If you were planning places to visit in London, would you consider a cemetery? Probably not – they belong to the dead. They’re also great sources of history, culture, nature and architecture for the living.
London is full of traditional cemeteries and other not so conventional ‘dead spaces’ – abandoned places, or sites no longer used for their original purpose. London is one huge graveyard, which is vastly more interesting than it is gross, we promise.
Here are some of my favourite ‘dead spaces’ in London. Visit them immediately; they are teeming with life.
1. Tower Hamlets Cemetery Park
The Magnificent Seven garden cemeteries of London were built in response to overcrowding of burials in the early 19th Century. Churchyards were full to the point where body parts were sticking up above ground and disease was rife. Something had to be done.
The cemeteries originally opened far outside the city boundaries, but urban sprawl has seen to it that you can now reach all of them using a zones 1-3 Oyster Card. My favourite of the Seven is Tower Hamlets, which is also a nature reserve. Right by Mile End Station and the busy A11, it’s a peaceful walk in the woods among old gravestones. Many an East End legend ended up there.
I can’t stop returning to this macabre and tranquil place, and when I do I always feel a million miles away from the madness of Central London.
2. Crossbones Graveyard
Crossbones in Southwark is the site of a graveyard where ‘the outcast dead’ – medieval prostitutes and paupers – were buried. From a gate covered in ribbons, this makeshift shrine grew into a lovely park, run by volunteers and funded by donations. The short lease means that soon the site could be home new flats, but thousands of bodies are still buried just under the surface of the tarmac, which is why all the flower beds within the garden are raised.
I visited on a wonderfully sunny September day. Among the trees and flowers, a handful of young professionals ate their lunch in relative peace, even as trains loudly rumbled into London Bridge station nearby. The Shard and the Walkie Talkie buildings look down on it, and in a city well used to being built up, a slice of open space here is as welcome as it is unexpected.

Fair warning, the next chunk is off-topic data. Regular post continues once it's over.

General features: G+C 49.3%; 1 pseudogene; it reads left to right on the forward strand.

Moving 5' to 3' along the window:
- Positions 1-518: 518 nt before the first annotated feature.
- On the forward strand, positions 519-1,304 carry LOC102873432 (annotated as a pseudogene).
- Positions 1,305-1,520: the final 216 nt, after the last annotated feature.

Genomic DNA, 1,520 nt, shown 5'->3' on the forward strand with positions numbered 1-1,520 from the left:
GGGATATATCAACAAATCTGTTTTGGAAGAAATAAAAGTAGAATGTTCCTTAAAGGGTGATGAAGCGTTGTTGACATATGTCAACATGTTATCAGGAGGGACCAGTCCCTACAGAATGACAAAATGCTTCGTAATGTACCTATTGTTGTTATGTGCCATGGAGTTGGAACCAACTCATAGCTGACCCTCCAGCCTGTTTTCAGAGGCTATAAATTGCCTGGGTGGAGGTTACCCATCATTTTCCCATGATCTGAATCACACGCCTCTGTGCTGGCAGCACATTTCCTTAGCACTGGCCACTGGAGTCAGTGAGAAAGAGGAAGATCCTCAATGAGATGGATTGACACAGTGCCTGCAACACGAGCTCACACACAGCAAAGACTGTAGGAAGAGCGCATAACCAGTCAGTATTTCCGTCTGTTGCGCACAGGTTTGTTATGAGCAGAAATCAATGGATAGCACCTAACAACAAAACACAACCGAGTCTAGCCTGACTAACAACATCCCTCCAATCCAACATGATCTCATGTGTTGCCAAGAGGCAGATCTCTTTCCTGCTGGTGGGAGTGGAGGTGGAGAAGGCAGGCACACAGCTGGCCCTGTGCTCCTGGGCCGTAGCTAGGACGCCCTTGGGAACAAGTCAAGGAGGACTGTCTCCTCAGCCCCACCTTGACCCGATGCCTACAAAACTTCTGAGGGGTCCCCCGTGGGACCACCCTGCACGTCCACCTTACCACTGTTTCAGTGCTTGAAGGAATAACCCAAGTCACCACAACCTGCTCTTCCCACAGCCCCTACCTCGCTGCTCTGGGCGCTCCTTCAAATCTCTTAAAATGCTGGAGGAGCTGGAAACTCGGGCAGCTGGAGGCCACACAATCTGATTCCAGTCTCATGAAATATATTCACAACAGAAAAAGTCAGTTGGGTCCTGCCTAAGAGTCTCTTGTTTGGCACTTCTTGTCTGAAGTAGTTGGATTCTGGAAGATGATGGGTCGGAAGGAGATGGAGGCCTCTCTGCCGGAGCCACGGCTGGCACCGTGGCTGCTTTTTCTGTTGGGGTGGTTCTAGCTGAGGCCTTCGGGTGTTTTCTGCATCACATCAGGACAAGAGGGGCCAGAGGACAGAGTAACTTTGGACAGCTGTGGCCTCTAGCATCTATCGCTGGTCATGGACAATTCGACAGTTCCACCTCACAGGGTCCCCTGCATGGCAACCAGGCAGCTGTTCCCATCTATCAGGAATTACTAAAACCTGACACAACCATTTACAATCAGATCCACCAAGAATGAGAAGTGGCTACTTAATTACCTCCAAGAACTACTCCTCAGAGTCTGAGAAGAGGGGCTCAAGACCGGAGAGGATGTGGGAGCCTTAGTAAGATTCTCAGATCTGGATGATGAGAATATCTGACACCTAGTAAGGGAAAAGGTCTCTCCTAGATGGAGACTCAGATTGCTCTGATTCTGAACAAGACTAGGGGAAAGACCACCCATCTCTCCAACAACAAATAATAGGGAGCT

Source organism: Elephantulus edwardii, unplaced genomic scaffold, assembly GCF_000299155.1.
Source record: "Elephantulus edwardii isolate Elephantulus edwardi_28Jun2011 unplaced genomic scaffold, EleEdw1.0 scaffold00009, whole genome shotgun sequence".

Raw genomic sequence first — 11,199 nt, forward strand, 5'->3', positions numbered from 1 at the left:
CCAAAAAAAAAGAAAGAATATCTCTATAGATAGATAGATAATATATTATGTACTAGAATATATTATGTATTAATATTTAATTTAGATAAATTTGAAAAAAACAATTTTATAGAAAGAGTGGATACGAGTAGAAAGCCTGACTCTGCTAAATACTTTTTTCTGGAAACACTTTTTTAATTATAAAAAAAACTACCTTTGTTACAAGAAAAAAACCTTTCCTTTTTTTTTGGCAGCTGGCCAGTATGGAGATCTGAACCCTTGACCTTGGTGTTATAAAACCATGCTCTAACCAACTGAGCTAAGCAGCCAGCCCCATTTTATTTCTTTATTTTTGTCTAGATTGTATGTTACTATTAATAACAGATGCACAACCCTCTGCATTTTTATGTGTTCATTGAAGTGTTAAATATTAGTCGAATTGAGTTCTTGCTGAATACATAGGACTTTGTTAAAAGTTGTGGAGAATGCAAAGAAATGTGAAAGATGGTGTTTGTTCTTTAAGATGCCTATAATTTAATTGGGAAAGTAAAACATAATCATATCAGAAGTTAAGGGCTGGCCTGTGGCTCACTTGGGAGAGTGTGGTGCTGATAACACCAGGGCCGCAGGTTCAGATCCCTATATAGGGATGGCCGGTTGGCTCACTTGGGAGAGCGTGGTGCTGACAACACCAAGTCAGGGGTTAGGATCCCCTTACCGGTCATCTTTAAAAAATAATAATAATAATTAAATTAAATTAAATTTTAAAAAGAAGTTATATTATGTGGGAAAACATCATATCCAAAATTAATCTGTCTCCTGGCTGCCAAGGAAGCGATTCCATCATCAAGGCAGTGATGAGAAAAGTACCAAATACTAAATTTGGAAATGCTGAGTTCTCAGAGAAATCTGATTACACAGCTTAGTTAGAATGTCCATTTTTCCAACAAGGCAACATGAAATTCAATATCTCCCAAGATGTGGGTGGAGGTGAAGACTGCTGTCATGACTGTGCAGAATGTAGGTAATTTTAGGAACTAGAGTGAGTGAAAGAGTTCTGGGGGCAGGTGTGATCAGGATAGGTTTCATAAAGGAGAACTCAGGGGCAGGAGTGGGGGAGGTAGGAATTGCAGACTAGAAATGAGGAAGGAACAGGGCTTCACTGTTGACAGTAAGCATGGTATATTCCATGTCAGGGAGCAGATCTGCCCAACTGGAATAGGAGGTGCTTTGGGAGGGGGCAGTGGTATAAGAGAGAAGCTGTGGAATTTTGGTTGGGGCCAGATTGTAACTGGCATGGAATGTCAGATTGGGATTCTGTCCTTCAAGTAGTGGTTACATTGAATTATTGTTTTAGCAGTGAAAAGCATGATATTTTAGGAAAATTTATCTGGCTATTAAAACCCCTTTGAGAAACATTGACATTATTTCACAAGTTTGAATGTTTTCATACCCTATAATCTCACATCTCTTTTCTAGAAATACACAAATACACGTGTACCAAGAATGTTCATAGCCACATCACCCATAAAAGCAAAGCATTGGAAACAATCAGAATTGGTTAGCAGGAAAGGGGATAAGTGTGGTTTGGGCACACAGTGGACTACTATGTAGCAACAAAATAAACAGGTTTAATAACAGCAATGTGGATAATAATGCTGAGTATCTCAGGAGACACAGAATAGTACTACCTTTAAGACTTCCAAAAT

The volunteers lamented that even today no priest or bishop will consecrate (make sacred) the land, meaning this ‘dead space’ might soon be gone. The garden of remembrance is free to visit,open Monday to Friday, 12-3pm. The ribbon-covered gates on Redcross Way, SE1 are always accessible.
3. The Skateboard Graveyard
Near the overhang on the South Bank that plays host to handfuls of skaters, an oft missed graveyard sits on one of the plinths below the Hungerford Bridge. If you look over the side, you’ll see a scattering of broken skateboards that have been cast off the bridge once they’ve reached the end of their lives.
Staring down at this bizarre sight as everyone else pointed their cameras at the view of the river towards St Paul’s, I marvelled at the ability to throw a heavy board and land it on the plinth rather than in the grey water. I was the only one looking at it.
Granted, it used to appear more extraordinary, before Westminster City Council came along in 2014 and cleared the plinth completely. This was especially upsetting, as the boards were being left as a mark of respect for a young skateboarder who was mugged, murdered and thrown from one of London’s bridges in 1999. Not to be deterred, skaters have carried on the tradition and started building up the collection again.
As I looked about on this particular day, I could also see that some thoughtful, if grubby tributes of skater jeans and the odd trainer had also been chucked at different parts of the bridge and were now hanging like flags. This is a different – and special – kind of memorial, largely ignored by the living Londoners passing overhead.
4. The London Necropolis Railway
On Westminster Bridge Road in SE1, there’s a little known dead space; not exactly a tourist attraction, but well worth the trip.
There was once a train line dedicated to shipping the dead out of London, from Waterloo to Brookwood cemetery in Surrey. At that time it was the biggest cemetery in the world. If you can find Westminster Bridge House, you’ve found the station that this ghostliest of ghost trains departed from. Now a set of offices, the traditional looking tiles that often denote a Tube station are still visible. The train ran from 1854 until 1941, when much of the station was destroyed during an air raid.
If you travel the 25 miles to Brookwood Cemetery in Surrey, parts of the old station there are still visible too. I haven’t been to Brookwood yet, but it’s on my list. I just have to get a look at the ‘end of the line’ for London’s Victorian dead.
It’s very easy for parts of the past to become hidden or lost. Maybe the reason I love these ‘dead spaces’ so much is because I like to find them again.
Christina Owen is an anxious person who writes about imperfect travelling, (less sunsets in Bali, more running over armadillos in Missouri) cemeteries and gin – a winning combination – on her blog Rainbow Roadtrip. She also takes photos of brightly coloured stuff. When at home, she never sleeps because her cat keeps her up all night. Follow her on Instagram: irisjonesography